Fylde coast school sued after pupil slipped in mud was ‘not to blame’

Rossall school
Rossall school
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A headmistress who told her girls ‘not to dawdle’ on the way to hockey practice was not to blame after one of them fell over, a top judge has ruled.

Katherine Lee was accused of negligence after pupil Hannah Pook, 10, suffered a shattered elbow in the fall at Rossall School.


But, exonerating the head, Mr Justice Martin Spencer said there was nothing ‘inherently dangerous’ about telling pupils to run.


The judge expressed ‘every sympathy’ for Hannah but rejected her £45,000 damages claim against the independent school.


She and other girls were having a PE lesson in October 2010 when Mrs Lee told them ‘not to dawdle’ between the changing rooms and the hockey pitch.


Hannah, now 17, said that, as the group approached the school’s astroturf pitches, she and a friend began to race each other to get there first.


Mrs Lee was bringing up the rear, burdened by heavy hockey equipment, and there was a post-graduate student towards the front of the group, the court was told.


Hannah said her feet slipped on a muddy grass verge and she fell backwards, hitting her right elbow on a kerb. The severe fracture had to be fixed with wires at Blackpool Victoria Hospital and Hannah needed surgery and intensive physiotherapy.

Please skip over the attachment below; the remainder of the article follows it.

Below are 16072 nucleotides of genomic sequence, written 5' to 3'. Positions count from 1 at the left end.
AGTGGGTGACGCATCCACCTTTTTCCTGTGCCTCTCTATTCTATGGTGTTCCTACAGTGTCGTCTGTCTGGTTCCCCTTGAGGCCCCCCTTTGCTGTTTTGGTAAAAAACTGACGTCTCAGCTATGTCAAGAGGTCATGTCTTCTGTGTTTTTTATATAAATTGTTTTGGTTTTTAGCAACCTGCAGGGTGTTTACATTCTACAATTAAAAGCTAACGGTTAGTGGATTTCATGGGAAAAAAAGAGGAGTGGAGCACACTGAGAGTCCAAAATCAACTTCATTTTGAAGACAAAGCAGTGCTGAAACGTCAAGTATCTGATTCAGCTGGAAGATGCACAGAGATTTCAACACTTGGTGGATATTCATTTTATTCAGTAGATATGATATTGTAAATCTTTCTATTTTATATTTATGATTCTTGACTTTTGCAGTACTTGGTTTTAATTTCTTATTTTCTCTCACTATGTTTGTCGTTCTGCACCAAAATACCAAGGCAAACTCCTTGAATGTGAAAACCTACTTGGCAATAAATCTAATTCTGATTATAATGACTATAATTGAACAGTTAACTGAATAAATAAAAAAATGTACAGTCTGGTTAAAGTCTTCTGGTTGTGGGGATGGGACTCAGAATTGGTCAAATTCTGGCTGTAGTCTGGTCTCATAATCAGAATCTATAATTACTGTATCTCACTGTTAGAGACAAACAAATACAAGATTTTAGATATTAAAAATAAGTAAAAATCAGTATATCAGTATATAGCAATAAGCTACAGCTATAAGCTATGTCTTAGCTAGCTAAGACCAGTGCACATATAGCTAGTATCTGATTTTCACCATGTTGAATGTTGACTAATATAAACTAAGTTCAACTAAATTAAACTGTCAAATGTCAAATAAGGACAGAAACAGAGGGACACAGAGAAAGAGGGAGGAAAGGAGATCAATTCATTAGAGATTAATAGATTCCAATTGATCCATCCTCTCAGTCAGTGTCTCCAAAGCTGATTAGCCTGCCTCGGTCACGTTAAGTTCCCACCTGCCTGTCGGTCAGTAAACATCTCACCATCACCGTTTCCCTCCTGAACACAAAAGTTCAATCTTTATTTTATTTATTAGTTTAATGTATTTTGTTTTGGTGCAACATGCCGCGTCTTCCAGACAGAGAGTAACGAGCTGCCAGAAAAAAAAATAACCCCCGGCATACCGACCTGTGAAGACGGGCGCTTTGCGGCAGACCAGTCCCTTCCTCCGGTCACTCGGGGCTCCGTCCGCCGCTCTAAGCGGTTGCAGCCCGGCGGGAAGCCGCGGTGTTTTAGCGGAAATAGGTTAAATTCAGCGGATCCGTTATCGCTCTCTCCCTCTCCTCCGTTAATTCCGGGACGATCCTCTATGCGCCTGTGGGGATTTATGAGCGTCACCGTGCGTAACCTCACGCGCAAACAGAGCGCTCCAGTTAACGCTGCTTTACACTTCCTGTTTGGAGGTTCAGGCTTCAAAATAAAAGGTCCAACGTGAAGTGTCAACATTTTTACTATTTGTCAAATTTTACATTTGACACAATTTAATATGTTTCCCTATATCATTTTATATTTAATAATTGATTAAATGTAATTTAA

Despite a deep steroid injection and years of treatment, she remains scarred and has never recovered full movement.


Hannah’s damages claim was last year rejected by a judge in Manchester, who said it was ‘perfectly proper’ for Mrs Lee to tell the girls not to dawdle.


Although Hannah had run ahead, and was out of teachers’ sight when she fell, the pupils had been adequately supervised, it was ruled.


Challenging the judge’s ruling, Hannah’s barrister, David Knifton, argued that the muddy verge was ‘a danger or trap’ for the unwary.


Mrs Lee, he argued, should not have ‘effectively encouraged or permitted’ the girls to run to the hockey pitch.


Accidents like Hannah’s, he told the judge, ‘simply should not happen in a school environment.’


Ruling on the case, Mr Justice Spencer said there was ‘no negligence’ in the case against ‘caring and thoughtful’ Mrs Lee however.